At about two hours into the appointments, I, myself, needed a mental and physical break too! This step was easy to implement.  I found that most patients took me up on the offer of a restroom break, which was surprising to me.  Before, I rarely took patients to the restroom, but simply asking, they were more willing to say they did indeed need a break.


7. At the end of appointments, offer patients some mouth wash to refresh their breath before being dismissed, assisting with suction as needed. 

I absolutely loved implementing this step into my appointment routines.  I found a lot of patients really enjoyed having the opportunity to swish with mouthwash prior to leaving.  Actually, I called a few patients in the evening and they thanked me for this and said that no one has ever offered mouth rinse before! I will definitely continue to implement this step from now on in the future.

Crown types and options

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How to decide on what type of crown?


In pre-clinical lab, I learned three types of crown preps: 1) all metal, 2) porcelain fused to metal and 3) all ceramic. We essentially learned that the differences of these crown types had to do with how much tooth structure we needed to reduce (0.5mm, 1.5mm etc) and what type of margin we needed to prepare (chamfer, shoulder, etc).  We never discussed why you would pick one type of crown over another. We certainly never discussed, once you decide on which type of crown, which type of material to use. Now that I am treating patients in clinic and having to write lab prescriptions on a daily basis for crowns and bridges, I have come to realize that this is crucial information that should be understood thoroughly before picking up a hand piece to begin a crown preparation.


All-metal crowns are used mainly in the posterior. The advantages of such a tooth are strength, longevity, less wear on opposing dentition and less tooth reduction is necessary. The only disadvantage of this crown is the un-esthetic metallic appearance.  Once you have decided on an all-metal crown, you must now choose which type of alloy to use: 1) High- noble 2) noble or 3) non-noble. The most preferable choice is the high noble, which is at least 60% noble metal, of which at least 40% must be gold. Because of the content of noble metals, the high noble crown is also the most expensive. The non-noble option is the least expensive, but it also posses an allergy risk to about 15% of the population due to its nickel and chrome content.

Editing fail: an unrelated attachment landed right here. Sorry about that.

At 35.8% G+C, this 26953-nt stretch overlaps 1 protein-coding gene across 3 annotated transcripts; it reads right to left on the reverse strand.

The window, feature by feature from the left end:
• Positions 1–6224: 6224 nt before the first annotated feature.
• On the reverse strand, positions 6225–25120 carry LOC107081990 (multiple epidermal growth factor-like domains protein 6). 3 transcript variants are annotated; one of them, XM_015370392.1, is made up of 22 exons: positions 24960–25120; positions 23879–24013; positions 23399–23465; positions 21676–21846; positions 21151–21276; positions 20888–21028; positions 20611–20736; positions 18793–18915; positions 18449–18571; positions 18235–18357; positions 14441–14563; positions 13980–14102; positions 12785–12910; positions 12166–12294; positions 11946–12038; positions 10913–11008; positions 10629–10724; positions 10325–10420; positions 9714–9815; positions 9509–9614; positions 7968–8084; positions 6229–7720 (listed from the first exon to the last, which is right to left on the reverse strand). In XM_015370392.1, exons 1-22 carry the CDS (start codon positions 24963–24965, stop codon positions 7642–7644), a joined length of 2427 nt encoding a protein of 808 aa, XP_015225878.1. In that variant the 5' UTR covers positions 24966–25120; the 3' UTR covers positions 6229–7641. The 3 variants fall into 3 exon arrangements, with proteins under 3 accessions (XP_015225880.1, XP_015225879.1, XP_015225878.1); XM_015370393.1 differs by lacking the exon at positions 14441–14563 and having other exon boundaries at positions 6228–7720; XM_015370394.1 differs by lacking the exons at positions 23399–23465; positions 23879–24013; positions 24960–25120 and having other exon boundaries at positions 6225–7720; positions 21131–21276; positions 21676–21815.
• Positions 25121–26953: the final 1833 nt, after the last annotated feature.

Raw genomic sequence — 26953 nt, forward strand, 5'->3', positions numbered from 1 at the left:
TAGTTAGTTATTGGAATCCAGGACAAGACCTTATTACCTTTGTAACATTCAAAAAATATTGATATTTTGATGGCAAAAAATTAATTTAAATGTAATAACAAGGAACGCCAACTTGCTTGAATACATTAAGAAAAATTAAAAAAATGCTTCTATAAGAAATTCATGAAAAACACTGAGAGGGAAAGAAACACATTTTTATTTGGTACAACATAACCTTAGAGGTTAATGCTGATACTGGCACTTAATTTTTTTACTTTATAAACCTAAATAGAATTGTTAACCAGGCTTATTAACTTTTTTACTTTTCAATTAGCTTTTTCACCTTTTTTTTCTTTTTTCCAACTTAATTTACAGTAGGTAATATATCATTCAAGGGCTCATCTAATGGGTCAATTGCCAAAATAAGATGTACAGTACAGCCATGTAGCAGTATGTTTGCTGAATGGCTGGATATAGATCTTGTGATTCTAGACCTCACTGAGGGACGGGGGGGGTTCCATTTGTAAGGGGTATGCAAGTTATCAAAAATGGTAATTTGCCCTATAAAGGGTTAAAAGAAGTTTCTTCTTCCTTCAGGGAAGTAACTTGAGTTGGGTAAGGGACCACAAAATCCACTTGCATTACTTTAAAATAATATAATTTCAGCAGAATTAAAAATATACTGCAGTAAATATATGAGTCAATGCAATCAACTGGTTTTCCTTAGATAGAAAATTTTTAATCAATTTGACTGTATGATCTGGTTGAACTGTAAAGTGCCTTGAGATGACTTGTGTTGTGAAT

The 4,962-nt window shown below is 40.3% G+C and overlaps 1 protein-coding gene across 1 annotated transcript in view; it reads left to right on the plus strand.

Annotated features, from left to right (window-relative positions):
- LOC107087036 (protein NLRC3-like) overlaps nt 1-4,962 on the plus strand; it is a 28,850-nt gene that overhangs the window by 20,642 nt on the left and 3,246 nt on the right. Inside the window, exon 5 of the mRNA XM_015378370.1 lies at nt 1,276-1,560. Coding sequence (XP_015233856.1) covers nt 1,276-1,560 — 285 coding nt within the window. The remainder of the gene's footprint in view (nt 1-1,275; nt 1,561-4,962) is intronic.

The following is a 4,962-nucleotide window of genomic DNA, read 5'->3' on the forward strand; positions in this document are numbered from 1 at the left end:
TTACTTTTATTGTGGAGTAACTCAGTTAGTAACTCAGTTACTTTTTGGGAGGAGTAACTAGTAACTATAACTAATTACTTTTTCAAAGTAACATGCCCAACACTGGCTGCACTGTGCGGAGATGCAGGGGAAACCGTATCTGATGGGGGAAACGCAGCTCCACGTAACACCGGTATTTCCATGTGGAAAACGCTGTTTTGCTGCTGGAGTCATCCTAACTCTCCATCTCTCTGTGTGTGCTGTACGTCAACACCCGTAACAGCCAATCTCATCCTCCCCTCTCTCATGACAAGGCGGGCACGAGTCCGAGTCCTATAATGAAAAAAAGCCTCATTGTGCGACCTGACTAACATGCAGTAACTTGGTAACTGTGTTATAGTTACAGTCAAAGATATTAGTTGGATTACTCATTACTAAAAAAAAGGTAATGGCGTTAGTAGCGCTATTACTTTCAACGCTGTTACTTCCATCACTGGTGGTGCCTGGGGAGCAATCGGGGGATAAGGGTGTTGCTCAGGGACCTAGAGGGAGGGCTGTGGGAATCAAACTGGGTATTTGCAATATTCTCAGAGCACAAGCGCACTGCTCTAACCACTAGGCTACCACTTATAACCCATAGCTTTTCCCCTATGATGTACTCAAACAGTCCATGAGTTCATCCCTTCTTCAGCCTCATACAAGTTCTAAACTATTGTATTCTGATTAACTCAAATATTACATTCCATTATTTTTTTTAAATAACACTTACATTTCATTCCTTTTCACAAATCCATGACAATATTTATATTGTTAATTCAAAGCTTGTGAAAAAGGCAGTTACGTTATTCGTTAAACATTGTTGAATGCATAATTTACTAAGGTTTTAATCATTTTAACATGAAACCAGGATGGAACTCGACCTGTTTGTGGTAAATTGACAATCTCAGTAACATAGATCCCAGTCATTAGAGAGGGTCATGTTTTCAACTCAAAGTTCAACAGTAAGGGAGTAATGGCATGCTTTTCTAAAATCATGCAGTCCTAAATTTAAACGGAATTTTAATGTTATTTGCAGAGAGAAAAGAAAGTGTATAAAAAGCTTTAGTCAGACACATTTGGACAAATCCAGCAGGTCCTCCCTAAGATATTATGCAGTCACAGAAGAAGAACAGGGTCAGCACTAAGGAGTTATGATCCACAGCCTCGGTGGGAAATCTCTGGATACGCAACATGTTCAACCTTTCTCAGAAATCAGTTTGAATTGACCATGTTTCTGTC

Porcelain fused to metal crowns (PFMs) are advantageous because they combine the strength of a metal crown with the esthetic appearance of a porcelain crown. A disadvantage of the PFM is that porcelain can cause excessive wear on the opposing dentition. This is especially important for people with a bruxing habit. Additionally, a greater amount of tooth reduction is required to make room for both the porcelain and the metal.


All-ceramic crowns and the most esthetic crown option because more of the crown is made of translucent materials, like porcelain, that mimic a natural tooth’s coloring.  Another advantage is that all-ceramic crowns cause no more wear on the opposing dentition than actual enamel would cause.  In certain dental offices that have milling units, all-ceramic crowns can be fabricated “same-day in office.” There are machines that can fabricate crowns out of ceramic blocks in less than an hour. A disadvantage to all-ceramic crowns is that they have inferior physical characteristics, such as reduced strength, reduced hardness and reduced resistance to fracture. Fore this reason, all-ceramic crowns are more commonly placed in the anterior.


Once you have chosen an all-ceramic crown for your restoration, you must decide which type of ceramic to go with. There are several main categories: 1) Feldspathic Porcelain 2) Reinforced Glass-based ceramics- IPS Empress 3) Reinforced Glass based ceramics- IPS E.Max, 4) Zirconia based


The Feldspathic is a powder-liquid porcelain. They can be layered and therefore can have multiple opacities. It must be bonded to teeth instead of cemented. Marginal integrity is a disadvantage, as chipping at the margin is common.


IPS Empress porcelain is leucite reinforced, which makes it twice as strong as traditional porcelain. The must be bonded instead of cemented as well. The marginal integrity is superior to Feldspathic because of the method of fabrication. It should not be used with dark preparations because of its high level of translucency.